It’s always a good idea to keep important papers in a safe place such as a safe-deposit box or in a fireproof, waterproof, and burglar-proof home safe. Sometimes, though, such papers are lost, stolen, or destroyed. This fact sheet tells how to go about replacing some important documents from birth certificates to driver’s licenses, passports to savings bonds. It provides addresses and fees for agencies that can provide replacements.
Very important papers (VIPs) are personal documents that you may need at some point during your lifetime for a variety of reasons. For example, a birth certificate is necessary to prove age when obtaining a driver’s license, when acquiring a Social Security number, or as proof of U.S. citizenship when applying for a passport. VIPs should be kept for the following reasons: to assist in preparing tax returns; for inheritance and other business matters; in case of a crisis such as death, fire, or theft; and to avoid delays in the processing of insurance, military, and veteran’s and other benefits. VIPs include documents such as birth, marriage and death certificates; deeds, leases, contracts, wills, copies of tax returns, insurance policies, military papers, and Social Security records.
Although many household records are replaceable, some quite easily (for example, copies of insurance policies are available from your insurance company, and copies of canceled checks are usually available from the institution that holds your checking account), replacing some VIPs can be costly and troublesome. The more difficult and expensive a record is to replace, the safer its storage should be. Your valuable papers should be kept in fireproof, waterproof, and burglar-proof container either in a home safe or bank safe-deposit box. Should such records be lost, stolen, or destroyed, this guide tells how to replace them.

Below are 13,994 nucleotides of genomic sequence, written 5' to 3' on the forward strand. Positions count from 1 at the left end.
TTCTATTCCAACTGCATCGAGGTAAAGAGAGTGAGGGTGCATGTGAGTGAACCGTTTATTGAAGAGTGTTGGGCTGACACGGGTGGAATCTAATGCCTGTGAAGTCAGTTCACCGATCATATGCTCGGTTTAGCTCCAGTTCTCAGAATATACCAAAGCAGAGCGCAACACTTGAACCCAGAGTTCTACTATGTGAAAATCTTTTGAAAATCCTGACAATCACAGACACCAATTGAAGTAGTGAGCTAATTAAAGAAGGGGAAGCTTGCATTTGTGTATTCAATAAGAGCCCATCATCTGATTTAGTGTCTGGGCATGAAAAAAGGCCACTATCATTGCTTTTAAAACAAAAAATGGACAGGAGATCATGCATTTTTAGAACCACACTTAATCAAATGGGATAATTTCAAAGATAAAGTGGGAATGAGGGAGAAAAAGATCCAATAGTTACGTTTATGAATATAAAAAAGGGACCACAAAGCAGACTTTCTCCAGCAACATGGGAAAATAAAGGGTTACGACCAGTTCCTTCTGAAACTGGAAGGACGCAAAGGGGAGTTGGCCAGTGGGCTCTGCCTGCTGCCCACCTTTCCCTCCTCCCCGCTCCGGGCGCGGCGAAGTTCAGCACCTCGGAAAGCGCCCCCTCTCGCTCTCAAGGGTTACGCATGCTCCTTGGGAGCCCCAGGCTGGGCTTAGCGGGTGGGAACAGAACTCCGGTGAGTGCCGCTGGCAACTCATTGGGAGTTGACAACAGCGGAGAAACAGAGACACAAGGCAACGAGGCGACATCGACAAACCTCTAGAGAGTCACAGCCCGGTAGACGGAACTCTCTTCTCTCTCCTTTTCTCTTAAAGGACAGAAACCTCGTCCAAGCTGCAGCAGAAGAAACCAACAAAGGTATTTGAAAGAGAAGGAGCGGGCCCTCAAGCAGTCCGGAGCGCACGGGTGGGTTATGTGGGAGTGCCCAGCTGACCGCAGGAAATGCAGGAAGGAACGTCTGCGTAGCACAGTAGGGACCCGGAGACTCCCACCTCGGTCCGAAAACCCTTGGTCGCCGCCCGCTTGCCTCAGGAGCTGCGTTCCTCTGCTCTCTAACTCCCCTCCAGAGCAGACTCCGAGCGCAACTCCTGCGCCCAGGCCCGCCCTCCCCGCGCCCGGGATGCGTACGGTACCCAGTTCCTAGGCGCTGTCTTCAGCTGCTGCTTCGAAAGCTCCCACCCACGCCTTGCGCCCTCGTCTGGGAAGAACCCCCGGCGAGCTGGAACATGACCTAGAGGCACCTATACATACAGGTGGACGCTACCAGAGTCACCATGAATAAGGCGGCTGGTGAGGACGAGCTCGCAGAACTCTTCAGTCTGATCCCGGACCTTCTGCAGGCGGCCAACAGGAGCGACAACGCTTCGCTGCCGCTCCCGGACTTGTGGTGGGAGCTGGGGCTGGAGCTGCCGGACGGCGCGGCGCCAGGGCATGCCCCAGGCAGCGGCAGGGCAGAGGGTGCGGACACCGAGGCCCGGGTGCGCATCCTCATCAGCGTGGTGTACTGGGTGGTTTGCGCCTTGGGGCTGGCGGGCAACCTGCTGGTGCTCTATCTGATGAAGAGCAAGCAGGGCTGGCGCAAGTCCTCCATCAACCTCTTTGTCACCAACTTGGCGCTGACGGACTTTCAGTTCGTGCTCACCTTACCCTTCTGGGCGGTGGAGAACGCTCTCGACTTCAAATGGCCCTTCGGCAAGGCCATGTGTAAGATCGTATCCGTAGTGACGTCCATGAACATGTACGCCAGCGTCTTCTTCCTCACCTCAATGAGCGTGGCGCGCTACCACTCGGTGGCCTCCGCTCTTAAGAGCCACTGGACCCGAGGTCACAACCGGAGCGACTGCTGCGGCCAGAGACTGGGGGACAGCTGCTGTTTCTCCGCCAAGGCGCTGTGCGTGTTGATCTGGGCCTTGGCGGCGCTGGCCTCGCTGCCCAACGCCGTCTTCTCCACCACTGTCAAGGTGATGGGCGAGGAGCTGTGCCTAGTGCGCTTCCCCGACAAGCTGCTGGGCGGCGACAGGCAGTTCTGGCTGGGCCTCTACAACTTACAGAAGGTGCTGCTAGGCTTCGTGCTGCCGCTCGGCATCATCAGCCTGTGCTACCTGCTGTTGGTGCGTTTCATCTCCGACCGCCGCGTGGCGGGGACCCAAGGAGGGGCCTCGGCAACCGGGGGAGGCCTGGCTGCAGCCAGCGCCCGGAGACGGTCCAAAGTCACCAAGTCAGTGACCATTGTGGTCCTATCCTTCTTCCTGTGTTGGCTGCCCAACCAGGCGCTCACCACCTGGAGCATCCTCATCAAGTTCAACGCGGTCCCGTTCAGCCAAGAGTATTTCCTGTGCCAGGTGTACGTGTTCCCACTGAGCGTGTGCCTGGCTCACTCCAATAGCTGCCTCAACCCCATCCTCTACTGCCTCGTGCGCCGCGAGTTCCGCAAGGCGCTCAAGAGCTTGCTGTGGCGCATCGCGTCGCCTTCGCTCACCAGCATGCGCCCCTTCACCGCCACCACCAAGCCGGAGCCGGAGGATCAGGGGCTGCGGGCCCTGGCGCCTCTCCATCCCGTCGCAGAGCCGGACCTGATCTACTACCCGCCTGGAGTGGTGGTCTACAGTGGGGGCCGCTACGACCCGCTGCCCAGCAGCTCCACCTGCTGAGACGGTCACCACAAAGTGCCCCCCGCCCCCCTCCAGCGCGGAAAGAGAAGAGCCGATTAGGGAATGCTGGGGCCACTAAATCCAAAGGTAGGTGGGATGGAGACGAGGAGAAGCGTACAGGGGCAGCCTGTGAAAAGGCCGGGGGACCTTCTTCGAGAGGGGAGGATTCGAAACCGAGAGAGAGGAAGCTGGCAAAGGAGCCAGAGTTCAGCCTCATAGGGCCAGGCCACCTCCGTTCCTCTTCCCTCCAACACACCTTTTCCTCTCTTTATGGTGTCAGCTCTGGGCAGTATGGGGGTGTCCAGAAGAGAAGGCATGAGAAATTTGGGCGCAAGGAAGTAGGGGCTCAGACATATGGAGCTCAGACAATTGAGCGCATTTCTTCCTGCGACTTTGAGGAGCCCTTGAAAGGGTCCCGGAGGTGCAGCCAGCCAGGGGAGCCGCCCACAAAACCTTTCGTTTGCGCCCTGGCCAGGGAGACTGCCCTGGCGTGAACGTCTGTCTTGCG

Birth and Death Certificate
To replace a birth certificate for those who were born or died in your state, go to your county government offices to ask where the state and county Vital Records are kept or access this address, http://vitalrec.com, in the Internet and click on your state. Often such records are found in the State Department of Health. In some states these records are available electronically. You will likely have to pay a fee to get a certified copy for your use. Information required usually includes: name on the record, date of birth, place of birth (city or county), father’s name, mother’s name (including maiden name).
The fees and procedures for securing a death certificate are the same as when requesting a birth certificate. Most require the following information: name on the record, date of death, location of death—city or county.
In another state.For birth and death records outside of your state, an official certificate should be on file in that state. These certificates are typically prepared by physicians, funeral directors, other professional attendants, or hospital authorities and are permanently filed in the central vital statistics office of the state, city, or outlying area where the event occurred. The federal government does not maintain files of such records. To obtain a certified copy of a birth or death certificate from another state, order online at http://www.vitalrec.com/usmap.html. Click on the state where the person was born, married, or died and follow the directions for ordering the document needed.
Outside the U.S.For birth records of U.S. citizens born abroad, write for replacement Form DS-1350 (Certification of Birth), which contains the same information as Form FS-240 (Consular Report of Birth Abroad). Contact:
U.S. Department of State
Vital Records Section
1111 19th Street, NW, Suite 510
Washington, DC 20522-1705
If you’re applying for a replacement FS-240, enclose a notarized affidavit by a parent or legal representative. This affidavit must state the name, date, and place of birth, and the whereabouts of the original form. There is a cost for both the DS-1350 and FS-240 applications; send a check or money order payable to the U.S. Department of State. The address provided is also used to obtain a “Report of the Death of an American Citizen.”
Marriage Licenses, Marriage Dissolutions, Adoption Decrees